Branded as a wild child for much of his career, Danny Sculthorpe believes it’s about time he was seen as a father figure.

After making Bradford his eighth club in a colourful 14-year career, the veteran prop has finally found somewhere he would be happy to settle down.

At 30, he’s had enough of the upheaval and has fully embraced his position as an ‘old head’ in Steve McNamara’s youthful Bulls squad.

Crucially, it was a role he never felt able to take on during a torrid three years under John Kear at Wakefield Trinity Wildcats.

“I didn’t enjoy my time there,” said Sculthorpe.

“I just think it’s because of the way John Kear is. He’s an ex-school teacher and that’s the way he treats the players.

“There’s no fun at all. It’s his way or no way and he doesn’t listen to what the players have to say.

"Steve Mac's not like that. He knows when to have a laugh but he knows when it's time for the serious work."

Sculthorpe feels he was hung out to dry by his former boss – ushered out of the club in May after an incident when he and Danny Brough broke an alcohol ban on the team bus after a game at Harlequins.

But a loan move to Huddersfield Giants proved to be just what was needed, the Leeds academy product rediscovering his form and enjoyment for the game at the tail-end of last season.

The option had been there to remain at the Galpharm but a gut feeling told Sculthorpe to head to Bradford.

He said: “I’m really enjoying it here so far.

“I don’t feel like I’ve got something to prove as such. I had a really good second half to last season with Huddersfield and got myself really fit, so I’ll just look to continue where I left off.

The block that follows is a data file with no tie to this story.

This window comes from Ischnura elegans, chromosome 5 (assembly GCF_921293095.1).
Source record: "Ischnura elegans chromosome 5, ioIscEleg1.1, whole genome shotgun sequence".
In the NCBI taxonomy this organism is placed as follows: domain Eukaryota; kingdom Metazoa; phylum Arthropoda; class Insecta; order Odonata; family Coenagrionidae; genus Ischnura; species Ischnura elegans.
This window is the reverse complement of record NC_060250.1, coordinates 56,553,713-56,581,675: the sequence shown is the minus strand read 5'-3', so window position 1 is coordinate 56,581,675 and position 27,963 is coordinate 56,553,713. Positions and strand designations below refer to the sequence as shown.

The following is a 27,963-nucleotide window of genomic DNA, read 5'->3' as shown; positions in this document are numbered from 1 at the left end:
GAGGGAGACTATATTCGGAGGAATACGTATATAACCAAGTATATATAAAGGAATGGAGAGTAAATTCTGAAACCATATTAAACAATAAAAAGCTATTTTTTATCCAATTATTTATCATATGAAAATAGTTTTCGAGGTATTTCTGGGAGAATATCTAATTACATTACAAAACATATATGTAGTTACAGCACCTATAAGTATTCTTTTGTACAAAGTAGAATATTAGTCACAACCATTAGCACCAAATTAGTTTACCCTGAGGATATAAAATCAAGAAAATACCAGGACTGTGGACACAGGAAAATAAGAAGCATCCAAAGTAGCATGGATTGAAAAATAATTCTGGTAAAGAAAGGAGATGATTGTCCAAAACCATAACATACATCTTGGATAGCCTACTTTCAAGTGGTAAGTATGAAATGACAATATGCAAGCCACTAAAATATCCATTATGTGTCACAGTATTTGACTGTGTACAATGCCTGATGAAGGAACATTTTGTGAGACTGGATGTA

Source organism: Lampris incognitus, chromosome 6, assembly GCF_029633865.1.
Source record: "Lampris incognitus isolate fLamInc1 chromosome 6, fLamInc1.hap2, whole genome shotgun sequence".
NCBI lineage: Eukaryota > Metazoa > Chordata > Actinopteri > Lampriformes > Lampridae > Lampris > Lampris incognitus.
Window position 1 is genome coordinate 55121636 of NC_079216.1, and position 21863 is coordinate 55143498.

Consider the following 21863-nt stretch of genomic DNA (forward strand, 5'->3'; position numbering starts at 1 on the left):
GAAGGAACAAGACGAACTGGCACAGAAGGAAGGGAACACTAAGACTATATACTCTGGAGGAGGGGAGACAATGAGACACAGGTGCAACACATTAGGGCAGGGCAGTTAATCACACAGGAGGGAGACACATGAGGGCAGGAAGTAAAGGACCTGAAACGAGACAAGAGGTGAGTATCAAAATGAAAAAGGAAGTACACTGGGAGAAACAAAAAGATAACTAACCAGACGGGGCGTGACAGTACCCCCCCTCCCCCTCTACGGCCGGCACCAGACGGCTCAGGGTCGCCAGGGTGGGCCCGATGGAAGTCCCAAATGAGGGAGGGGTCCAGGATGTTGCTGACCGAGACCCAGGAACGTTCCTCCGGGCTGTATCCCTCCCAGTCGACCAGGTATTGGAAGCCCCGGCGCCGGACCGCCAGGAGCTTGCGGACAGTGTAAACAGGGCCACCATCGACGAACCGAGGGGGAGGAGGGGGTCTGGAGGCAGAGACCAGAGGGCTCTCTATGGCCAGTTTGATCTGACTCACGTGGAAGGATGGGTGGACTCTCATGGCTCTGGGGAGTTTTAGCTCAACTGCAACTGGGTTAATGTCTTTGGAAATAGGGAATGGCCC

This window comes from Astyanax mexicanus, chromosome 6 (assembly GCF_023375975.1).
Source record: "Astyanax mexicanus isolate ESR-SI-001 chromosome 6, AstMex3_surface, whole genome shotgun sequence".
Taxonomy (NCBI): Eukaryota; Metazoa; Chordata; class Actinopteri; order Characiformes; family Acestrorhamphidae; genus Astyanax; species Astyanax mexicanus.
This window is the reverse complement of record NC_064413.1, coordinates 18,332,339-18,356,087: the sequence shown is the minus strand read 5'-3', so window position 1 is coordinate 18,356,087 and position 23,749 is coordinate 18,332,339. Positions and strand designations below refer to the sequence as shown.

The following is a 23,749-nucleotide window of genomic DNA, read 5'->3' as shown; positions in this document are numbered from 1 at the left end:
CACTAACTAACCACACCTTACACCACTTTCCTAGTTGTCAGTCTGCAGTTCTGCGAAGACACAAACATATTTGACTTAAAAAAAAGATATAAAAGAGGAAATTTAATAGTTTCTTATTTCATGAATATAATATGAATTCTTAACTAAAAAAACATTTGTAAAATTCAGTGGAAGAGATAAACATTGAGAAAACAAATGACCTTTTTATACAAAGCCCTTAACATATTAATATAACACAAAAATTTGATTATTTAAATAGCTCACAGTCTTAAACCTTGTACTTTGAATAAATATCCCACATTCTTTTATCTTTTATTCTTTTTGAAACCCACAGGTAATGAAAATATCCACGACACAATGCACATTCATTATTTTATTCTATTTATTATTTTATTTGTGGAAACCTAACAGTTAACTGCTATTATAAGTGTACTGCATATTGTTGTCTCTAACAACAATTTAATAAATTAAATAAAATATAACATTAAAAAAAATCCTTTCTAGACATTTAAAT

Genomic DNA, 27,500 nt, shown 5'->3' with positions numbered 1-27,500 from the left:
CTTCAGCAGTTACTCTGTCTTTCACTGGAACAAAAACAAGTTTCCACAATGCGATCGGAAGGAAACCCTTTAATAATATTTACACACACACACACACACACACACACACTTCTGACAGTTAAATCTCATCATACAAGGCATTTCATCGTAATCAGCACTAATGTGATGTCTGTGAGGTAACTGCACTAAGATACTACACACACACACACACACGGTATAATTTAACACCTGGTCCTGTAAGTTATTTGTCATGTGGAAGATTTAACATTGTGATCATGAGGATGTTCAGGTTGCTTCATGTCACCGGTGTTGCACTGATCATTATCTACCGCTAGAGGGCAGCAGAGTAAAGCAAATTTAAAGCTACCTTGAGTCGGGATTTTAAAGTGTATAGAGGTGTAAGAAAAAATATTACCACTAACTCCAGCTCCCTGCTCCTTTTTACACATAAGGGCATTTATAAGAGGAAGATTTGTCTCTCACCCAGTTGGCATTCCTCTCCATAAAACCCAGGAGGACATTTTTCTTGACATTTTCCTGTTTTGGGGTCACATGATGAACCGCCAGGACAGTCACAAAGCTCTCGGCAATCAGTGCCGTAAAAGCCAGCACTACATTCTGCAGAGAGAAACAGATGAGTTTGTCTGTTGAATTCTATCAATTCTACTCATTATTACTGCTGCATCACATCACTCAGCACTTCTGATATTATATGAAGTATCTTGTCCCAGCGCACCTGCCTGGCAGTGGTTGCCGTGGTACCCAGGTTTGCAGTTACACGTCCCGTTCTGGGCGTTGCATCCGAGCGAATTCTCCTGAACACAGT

“I’m 30 now, so I’m an old head. I’m enjoying working with the Burgess twins and some of the other young lads – it’s nice to be in this position.

“You just try to pass on a few things, talk to them and encourage them. I love it.”

Sculthorpe is faced with a frustrating wait for his Bulls debut, ruled out of the club’s pre-season trial games with a niggling back injury.

Fitness has always been a fine balancing act for the Oldham-born star, who has had diabetes since 1995 after it was brought on by the trauma of a dislocated kneecap suffered playing for Waterhead’s under-16s.

Forced to do four insulin injections a day and regular blood-sugar tests, it is something he has simply learned to live with.

"They said the trauma of the injury brought it on," said Sculthorpe.

"But it was about three or four weeks before I knew I had it. I lost three stone and kept going to the toilet all the time so I went to the doctor's and that's when I found out I had diabetes.

“You just have to make sure you’re on top of it to be honest.

“I have to check my blood a lot more regularly and, especially after a long session, it tends to dip quite quickly so I have to take on more carbs than I usually do.

“All players really look after their diet, so that’s no problem, but it has been hard for me to control my weight.

“If other players want to shed a few pounds they can cut out the carbs but I can’t afford to do that.”